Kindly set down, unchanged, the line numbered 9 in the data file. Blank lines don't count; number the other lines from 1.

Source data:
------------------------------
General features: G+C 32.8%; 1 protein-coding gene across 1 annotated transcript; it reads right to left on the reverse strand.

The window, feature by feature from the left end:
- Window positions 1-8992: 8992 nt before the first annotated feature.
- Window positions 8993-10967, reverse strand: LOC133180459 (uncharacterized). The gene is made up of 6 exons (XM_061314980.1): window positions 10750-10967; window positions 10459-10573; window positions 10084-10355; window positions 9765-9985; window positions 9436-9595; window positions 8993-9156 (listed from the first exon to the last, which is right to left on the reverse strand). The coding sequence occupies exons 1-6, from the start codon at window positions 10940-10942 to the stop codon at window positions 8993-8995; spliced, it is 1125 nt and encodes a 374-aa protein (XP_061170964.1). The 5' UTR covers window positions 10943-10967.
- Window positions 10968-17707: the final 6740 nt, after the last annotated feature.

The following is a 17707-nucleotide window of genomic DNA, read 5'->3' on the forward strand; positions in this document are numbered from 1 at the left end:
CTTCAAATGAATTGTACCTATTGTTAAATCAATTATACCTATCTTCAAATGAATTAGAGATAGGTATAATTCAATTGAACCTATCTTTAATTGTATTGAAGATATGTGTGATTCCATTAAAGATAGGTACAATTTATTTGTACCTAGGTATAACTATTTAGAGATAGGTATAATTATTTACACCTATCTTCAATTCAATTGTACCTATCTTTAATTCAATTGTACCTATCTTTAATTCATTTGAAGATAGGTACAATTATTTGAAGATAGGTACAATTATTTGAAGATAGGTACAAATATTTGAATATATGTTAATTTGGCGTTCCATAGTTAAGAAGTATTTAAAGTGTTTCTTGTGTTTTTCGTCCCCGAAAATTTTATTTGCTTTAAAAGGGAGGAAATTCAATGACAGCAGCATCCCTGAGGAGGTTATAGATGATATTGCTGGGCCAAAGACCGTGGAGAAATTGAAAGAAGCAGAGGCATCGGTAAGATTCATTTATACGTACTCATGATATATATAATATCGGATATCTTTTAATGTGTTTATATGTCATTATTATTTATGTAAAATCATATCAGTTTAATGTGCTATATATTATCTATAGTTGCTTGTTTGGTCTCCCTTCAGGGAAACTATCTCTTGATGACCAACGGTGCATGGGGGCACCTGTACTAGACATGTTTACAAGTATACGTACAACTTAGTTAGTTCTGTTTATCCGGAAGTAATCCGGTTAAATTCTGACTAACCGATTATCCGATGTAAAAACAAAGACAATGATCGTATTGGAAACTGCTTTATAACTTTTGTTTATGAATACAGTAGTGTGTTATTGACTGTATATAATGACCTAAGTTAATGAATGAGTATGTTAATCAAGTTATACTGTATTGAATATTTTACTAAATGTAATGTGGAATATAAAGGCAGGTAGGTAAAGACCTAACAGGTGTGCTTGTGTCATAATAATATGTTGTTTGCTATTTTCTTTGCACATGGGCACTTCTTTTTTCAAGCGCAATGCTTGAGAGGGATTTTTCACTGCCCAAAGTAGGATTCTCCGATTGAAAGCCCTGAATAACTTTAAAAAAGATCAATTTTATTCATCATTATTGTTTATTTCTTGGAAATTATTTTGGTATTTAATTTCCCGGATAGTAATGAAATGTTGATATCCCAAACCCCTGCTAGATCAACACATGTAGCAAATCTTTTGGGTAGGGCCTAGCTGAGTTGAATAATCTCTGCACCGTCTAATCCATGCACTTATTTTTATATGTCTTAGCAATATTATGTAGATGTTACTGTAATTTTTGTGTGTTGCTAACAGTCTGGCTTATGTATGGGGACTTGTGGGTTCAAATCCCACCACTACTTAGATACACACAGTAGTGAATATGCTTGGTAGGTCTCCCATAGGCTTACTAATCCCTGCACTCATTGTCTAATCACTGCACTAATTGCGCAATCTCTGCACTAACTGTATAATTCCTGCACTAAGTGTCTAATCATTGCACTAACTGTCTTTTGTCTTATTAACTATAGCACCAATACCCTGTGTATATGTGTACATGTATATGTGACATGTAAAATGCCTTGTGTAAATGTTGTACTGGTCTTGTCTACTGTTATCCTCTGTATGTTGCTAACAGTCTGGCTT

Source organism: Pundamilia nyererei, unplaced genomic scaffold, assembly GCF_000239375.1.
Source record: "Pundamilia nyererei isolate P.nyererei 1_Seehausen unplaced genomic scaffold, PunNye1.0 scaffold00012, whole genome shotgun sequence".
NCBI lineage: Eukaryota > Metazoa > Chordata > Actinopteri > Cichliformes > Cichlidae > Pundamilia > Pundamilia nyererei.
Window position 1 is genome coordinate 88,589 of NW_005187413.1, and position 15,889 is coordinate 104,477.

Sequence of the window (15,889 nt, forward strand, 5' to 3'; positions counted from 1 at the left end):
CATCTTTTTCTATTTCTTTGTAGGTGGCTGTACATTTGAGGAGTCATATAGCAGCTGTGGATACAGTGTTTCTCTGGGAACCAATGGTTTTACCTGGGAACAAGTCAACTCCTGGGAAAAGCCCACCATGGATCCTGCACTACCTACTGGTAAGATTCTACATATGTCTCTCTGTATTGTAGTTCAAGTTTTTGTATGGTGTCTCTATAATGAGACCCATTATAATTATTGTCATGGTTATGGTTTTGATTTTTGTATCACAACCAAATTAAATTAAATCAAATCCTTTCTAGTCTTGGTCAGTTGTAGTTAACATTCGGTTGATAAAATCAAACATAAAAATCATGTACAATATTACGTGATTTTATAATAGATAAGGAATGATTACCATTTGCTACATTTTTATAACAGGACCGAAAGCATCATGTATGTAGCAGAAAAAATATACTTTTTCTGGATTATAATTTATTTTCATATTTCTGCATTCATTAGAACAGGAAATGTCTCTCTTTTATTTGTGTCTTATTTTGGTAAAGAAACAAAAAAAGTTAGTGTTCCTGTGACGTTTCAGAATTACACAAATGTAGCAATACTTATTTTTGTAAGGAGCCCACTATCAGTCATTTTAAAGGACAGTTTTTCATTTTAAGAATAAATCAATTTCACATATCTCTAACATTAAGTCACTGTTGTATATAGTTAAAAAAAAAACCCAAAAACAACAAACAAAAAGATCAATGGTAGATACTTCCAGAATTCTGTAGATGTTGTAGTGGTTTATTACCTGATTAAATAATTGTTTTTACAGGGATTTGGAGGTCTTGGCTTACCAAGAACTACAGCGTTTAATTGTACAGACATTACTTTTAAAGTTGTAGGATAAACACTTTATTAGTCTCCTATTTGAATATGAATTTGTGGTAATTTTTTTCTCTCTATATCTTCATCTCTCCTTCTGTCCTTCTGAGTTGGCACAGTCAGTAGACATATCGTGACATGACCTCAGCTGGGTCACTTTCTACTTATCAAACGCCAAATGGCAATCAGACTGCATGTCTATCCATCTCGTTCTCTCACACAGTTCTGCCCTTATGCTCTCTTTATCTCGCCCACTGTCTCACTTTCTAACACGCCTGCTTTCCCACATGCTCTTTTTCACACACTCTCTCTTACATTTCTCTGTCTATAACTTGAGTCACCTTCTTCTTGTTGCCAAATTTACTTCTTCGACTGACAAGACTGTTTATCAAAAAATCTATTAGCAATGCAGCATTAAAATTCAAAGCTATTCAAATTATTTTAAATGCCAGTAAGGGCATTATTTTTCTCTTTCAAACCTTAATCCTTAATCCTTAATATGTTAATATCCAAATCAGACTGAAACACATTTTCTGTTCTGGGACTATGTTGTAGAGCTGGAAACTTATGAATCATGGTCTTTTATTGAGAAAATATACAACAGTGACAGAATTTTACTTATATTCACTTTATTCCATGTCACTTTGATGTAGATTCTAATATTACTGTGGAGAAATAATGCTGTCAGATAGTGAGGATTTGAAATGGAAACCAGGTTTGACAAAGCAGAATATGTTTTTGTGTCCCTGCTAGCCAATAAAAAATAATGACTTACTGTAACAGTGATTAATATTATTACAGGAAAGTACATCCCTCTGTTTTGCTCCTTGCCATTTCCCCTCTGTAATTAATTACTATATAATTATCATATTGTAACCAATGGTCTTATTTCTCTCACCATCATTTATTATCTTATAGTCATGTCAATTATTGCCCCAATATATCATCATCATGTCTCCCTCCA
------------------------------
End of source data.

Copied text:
Source record: "Pundamilia nyererei isolate P.nyererei 1_Seehausen unplaced genomic scaffold, PunNye1.0 scaffold00012, whole genome shotgun sequence".